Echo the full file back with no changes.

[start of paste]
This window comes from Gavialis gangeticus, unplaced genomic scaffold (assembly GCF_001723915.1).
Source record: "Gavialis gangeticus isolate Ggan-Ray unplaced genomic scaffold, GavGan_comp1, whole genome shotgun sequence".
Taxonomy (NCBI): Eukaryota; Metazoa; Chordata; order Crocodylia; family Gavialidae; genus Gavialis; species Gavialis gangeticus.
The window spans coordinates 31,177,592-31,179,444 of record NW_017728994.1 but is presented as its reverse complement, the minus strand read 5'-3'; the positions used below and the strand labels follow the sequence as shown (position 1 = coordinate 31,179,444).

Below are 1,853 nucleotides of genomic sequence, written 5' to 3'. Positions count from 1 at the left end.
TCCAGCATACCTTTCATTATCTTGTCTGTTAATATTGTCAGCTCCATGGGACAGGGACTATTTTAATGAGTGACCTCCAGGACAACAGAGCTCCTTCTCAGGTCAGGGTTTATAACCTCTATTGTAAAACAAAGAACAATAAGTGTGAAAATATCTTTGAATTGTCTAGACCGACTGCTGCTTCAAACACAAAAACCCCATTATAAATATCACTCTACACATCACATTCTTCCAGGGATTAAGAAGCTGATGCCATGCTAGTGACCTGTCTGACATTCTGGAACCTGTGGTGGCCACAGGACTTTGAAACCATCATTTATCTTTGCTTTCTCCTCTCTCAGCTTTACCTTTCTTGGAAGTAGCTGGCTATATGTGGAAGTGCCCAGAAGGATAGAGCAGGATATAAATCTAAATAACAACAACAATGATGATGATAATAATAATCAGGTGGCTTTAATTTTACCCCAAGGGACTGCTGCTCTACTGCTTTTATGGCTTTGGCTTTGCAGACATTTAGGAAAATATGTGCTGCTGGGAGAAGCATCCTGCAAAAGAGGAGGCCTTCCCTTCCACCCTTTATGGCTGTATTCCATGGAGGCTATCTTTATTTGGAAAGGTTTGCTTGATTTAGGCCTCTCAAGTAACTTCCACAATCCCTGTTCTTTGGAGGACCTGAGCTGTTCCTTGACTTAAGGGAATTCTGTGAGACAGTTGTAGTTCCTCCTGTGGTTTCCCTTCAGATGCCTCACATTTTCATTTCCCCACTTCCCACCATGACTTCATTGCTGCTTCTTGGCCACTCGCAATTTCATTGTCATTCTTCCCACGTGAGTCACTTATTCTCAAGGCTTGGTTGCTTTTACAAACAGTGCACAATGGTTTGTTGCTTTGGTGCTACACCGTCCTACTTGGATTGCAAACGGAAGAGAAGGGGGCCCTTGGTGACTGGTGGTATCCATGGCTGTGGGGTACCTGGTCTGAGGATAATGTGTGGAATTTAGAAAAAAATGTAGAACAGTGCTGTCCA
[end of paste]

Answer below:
This window comes from Gavialis gangeticus, unplaced genomic scaffold (assembly GCF_001723915.1).
Source record: "Gavialis gangeticus isolate Ggan-Ray unplaced genomic scaffold, GavGan_comp1, whole genome shotgun sequence".
Taxonomy (NCBI): Eukaryota; Metazoa; Chordata; order Crocodylia; family Gavialidae; genus Gavialis; species Gavialis gangeticus.
The window spans coordinates 31,177,592-31,179,444 of record NW_017728994.1 but is presented as its reverse complement, the minus strand read 5'-3'; the positions used below and the strand labels follow the sequence as shown (position 1 = coordinate 31,179,444).

Below are 1,853 nucleotides of genomic sequence, written 5' to 3'. Positions count from 1 at the left end.
TCCAGCATACCTTTCATTATCTTGTCTGTTAATATTGTCAGCTCCATGGGACAGGGACTATTTTAATGAGTGACCTCCAGGACAACAGAGCTCCTTCTCAGGTCAGGGTTTATAACCTCTATTGTAAAACAAAGAACAATAAGTGTGAAAATATCTTTGAATTGTCTAGACCGACTGCTGCTTCAAACACAAAAACCCCATTATAAATATCACTCTACACATCACATTCTTCCAGGGATTAAGAAGCTGATGCCATGCTAGTGACCTGTCTGACATTCTGGAACCTGTGGTGGCCACAGGACTTTGAAACCATCATTTATCTTTGCTTTCTCCTCTCTCAGCTTTACCTTTCTTGGAAGTAGCTGGCTATATGTGGAAGTGCCCAGAAGGATAGAGCAGGATATAAATCTAAATAACAACAACAATGATGATGATAATAATAATCAGGTGGCTTTAATTTTACCCCAAGGGACTGCTGCTCTACTGCTTTTATGGCTTTGGCTTTGCAGACATTTAGGAAAATATGTGCTGCTGGGAGAAGCATCCTGCAAAAGAGGAGGCCTTCCCTTCCACCCTTTATGGCTGTATTCCATGGAGGCTATCTTTATTTGGAAAGGTTTGCTTGATTTAGGCCTCTCAAGTAACTTCCACAATCCCTGTTCTTTGGAGGACCTGAGCTGTTCCTTGACTTAAGGGAATTCTGTGAGACAGTTGTAGTTCCTCCTGTGGTTTCCCTTCAGATGCCTCACATTTTCATTTCCCCACTTCCCACCATGACTTCATTGCTGCTTCTTGGCCACTCGCAATTTCATTGTCATTCTTCCCACGTGAGTCACTTATTCTCAAGGCTTGGTTGCTTTTACAAACAGTGCACAATGGTTTGTTGCTTTGGTGCTACACCGTCCTACTTGGATTGCAAACGGAAGAGAAGGGGGCCCTTGGTGACTGGTGGTATCCATGGCTGTGGGGTACCTGGTCTGAGGATAATGTGTGGAATTTAGAAAAAAATGTAGAACAGTGCTGTCCA